Page last updated at 00:14 GMT, Tuesday, 24 February 2009

Contaminated blood cases 'tragic'


Gareth Lewis: 'I had my house painted with 'Aids scum''

A public inquiry has condemned the failings that led to thousands of people being infected with HIV and hepatitis C from contaminated blood.

The independent privately-funded inquiry called the use of contaminated blood products to treat patients with haemophilia a "horrific human tragedy".

The report suggested UK authorities had been slow to react, but accepted it was hard to directly apportion blame.

In the 1970s and 1980s, nearly 5,000 people were exposed to hepatitis C.

Of these, more than 1,200 were also infected with HIV.

Almost 2,000 of those people have since died as a result.

Haydn Lewis
Haydn Lewis, 52, from Cardiff, is a haemophiliac who became infected with HIV and hepatitis C from tainted blood.
He is now on the waiting list for a liver transplant, and believes he infected his wife because doctors delayed telling him.
He said the report should have been more critical of government, and recommended better compensation arrangements for those affected.
"I want to wake up one morning and not have to think about this issue because that is how you lead a constructive life," he said.
"This has been a ball and chain around my ankle for 20-odd years, trying to get it addressed once and for all with some closure."
Despite the death toll, successive governments have refused to admit any fault or hold an investigation, forcing this public inquiry to rely on private donors.

Haemophilia is a rare inherited bleeding disorder in which the blood does not clot normally.

There is no cure, but the condition can be managed using a clotting chemical.

From 1973, some blood products containing such treatment were imported from the US as UK suppliers could not keep pace with demand.

The two-year inquiry, led by Lord Archer of Sandwell, said the main responsibility for the tragedy rested with the US suppliers of the contaminated blood products.

He said commercial interests appeared to have been given a higher priority than patient safety.


Much of the blood had come from down-at-heel "skid row" donors, such as prison inmates, whose risk of hepatitis C and HIV was much higher than that of the general population.

Blood products began to be heat-treated from the mid 1980s to kill viruses.

However, Lord Archer also criticised the government at the time for being slow to become self-sufficient with blood products - it would have been unlikely for UK-sourced treatment to come from such a population of donors.

He said there was "lethargic" progress, with England and Wales taking 13 years compared to just five in Ireland.


But he added: "It is a bit late to say who is to blame when little can be done about it.

"What the government ought to address is the needs of people now."

To do this, he recommended a government-administered and backed compensation scheme for those who were affected - money currently available to victims comes from charitable trusts.

And to improve the treatment and management of the condition, the inquiry called for a committee of specialists to be set up to act as official advisers to ministers.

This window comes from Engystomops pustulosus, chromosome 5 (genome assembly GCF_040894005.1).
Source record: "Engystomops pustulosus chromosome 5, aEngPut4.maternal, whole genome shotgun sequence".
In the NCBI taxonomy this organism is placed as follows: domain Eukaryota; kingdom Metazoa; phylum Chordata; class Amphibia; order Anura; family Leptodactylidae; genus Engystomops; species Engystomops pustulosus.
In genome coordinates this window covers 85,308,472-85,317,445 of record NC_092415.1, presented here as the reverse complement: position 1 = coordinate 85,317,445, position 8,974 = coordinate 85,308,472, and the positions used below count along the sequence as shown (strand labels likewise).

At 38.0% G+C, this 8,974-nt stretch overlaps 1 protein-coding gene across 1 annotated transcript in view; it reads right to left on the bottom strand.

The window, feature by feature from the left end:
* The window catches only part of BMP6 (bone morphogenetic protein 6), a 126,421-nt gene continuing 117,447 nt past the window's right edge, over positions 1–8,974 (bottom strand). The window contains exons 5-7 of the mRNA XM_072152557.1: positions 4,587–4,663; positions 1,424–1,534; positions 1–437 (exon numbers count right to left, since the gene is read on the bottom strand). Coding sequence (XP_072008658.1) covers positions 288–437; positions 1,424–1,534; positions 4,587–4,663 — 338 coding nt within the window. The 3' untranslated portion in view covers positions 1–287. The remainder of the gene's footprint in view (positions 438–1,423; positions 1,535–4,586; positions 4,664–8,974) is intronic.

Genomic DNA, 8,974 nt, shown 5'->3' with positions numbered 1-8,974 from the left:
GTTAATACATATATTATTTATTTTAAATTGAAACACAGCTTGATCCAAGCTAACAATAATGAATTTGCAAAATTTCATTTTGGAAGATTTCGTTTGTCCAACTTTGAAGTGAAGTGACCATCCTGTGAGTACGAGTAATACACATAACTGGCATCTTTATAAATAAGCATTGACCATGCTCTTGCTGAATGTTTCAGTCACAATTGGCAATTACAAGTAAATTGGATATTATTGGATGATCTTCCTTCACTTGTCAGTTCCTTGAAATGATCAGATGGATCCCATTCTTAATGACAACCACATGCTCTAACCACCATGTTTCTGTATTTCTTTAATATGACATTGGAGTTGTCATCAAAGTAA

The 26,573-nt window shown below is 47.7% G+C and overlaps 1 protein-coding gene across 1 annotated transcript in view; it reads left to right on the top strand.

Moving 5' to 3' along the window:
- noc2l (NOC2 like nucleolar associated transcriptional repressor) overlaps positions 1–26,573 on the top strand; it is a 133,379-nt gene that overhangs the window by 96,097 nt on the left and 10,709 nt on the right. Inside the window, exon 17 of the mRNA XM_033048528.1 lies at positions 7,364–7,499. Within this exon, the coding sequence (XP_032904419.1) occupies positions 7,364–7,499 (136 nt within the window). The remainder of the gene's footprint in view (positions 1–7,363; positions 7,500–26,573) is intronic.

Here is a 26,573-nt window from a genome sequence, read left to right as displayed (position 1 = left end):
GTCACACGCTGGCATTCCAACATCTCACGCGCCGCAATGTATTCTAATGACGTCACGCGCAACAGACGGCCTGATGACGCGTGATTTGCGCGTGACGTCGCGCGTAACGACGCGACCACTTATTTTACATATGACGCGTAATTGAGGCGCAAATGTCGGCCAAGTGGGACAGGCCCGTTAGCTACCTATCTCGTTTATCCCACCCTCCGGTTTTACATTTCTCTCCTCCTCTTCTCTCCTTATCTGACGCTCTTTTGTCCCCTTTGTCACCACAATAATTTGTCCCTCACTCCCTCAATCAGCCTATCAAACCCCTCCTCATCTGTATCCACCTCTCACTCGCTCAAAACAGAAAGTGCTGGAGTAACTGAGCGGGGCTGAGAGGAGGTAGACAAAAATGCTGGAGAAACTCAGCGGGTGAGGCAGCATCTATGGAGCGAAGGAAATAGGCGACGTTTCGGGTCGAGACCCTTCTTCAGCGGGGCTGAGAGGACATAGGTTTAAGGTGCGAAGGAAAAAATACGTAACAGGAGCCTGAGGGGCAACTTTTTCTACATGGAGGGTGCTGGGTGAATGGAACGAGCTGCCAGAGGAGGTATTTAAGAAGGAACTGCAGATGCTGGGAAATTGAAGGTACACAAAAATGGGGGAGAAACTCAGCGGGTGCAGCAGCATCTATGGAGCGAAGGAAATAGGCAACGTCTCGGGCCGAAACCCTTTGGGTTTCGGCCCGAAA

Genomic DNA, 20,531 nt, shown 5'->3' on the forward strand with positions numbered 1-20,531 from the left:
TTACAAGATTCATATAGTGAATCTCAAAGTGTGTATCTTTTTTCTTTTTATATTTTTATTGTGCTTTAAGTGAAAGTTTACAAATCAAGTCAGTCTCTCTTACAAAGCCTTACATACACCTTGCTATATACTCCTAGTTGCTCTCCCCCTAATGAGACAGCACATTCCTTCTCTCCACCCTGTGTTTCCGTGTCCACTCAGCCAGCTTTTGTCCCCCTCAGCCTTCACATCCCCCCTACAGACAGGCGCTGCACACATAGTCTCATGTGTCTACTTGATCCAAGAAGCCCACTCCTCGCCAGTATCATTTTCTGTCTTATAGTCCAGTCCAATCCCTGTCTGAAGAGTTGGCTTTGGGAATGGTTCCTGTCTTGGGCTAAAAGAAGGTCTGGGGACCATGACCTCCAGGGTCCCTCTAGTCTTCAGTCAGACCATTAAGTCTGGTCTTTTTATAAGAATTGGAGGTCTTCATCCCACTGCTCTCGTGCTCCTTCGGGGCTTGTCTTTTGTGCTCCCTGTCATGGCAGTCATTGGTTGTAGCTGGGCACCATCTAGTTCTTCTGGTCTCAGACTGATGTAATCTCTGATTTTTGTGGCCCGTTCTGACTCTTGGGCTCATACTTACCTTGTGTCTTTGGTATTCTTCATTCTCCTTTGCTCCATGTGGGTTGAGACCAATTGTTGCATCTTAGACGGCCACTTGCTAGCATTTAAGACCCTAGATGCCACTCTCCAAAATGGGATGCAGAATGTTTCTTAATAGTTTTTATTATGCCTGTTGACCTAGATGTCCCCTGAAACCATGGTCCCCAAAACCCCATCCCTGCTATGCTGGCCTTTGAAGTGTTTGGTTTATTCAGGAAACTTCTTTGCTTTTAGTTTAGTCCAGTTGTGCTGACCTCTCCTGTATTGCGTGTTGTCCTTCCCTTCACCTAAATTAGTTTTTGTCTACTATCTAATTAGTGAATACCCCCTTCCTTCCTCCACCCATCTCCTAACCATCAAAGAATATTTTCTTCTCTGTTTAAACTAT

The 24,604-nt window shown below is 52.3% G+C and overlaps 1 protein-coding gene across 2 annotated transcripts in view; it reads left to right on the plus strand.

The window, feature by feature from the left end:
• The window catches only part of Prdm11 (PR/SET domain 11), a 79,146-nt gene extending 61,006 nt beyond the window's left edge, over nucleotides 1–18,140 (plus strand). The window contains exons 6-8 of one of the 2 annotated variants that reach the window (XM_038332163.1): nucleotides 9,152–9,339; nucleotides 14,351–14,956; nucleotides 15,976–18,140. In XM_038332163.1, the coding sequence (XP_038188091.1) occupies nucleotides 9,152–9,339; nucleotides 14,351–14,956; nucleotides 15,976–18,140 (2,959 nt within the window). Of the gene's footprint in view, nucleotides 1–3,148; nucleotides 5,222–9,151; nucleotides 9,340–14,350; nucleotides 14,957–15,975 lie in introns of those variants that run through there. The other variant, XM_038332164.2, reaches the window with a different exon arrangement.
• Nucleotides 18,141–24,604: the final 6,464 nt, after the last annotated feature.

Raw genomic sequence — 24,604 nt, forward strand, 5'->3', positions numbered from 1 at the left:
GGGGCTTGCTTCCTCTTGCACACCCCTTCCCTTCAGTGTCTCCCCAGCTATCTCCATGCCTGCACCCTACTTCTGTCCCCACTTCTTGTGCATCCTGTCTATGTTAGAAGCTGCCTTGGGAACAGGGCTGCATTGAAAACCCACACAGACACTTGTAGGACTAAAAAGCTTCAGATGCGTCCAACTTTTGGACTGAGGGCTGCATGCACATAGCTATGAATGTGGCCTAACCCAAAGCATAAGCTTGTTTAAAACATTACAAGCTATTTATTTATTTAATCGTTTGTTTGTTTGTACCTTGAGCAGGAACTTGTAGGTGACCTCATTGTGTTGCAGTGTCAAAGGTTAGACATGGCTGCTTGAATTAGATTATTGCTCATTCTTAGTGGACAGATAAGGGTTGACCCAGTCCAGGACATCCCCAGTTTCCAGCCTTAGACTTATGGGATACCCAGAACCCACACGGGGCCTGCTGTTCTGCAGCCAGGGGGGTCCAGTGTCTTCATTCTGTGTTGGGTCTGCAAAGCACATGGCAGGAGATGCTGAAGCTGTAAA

Lord Archer also said a public inquiry should have been held earlier.

He said some witnesses were unable to fully recollect what had happened because of the passage of time.

And Lord Archer lamented the decision of the Department of Health not to give evidence publicly - there were several private meetings with officials - and with-hold certain documents.

"It is hard to say what we could have found out."

'Swift action'

Sue Threakall, from the campaign group from Tainted Blood whose husband died after being given contaminated blood, welcomed the report.

She said: "What we need now is to see some very swift action from the government.

"All we have ever wanted is the truth, and some justice."

Christopher James, chief executive of the Haemophilia Society, agreed.

He said the use of contaminated blood was the "worst tragedy in the history of the NHS", and the way victims had been treated to date had not been right. He urged ministers to make up for this.

He said: "It is absolutely shameful that successive governments have not held a public inquiry into this issue.

"We've said for some time that the current level of payments and the method of payment are inappropriate and not fit for purpose.

"It is now up to the government to look at the report.

"We want them to act on it urgently and significantly."


A Department of Health spokesman said: "We have great sympathy for the patients and families affected and will study the findings of Lord Archer's report in detail."

He added there was now "robust screening" of blood and blood products taking place.

The Scottish Executive has promised a full public inquiry.

Publication of the report follows the news last week of the first case of vCJD in a patient with haemophilia - discovered during a post-mortem after the patient died from other causes.

Up to 4,000 haemophilia sufferers have been warned they could be at risk of variant Creutzfeldt-Jakob disease.

Andrew March, a haemophiliac who contracted both HIV and Hepatitis C through contaminated blood treatments, said he believed that information had been deliberately hidden.

"I believe there's been a definite cover-up of the information," he said.

"You know, various documents weren't released in the FOI that came directly from the department.

"Campaigners had to source these documents under their own initiative. Well, intent's a very hard thing to prove but I do believe there was wrongdoing."

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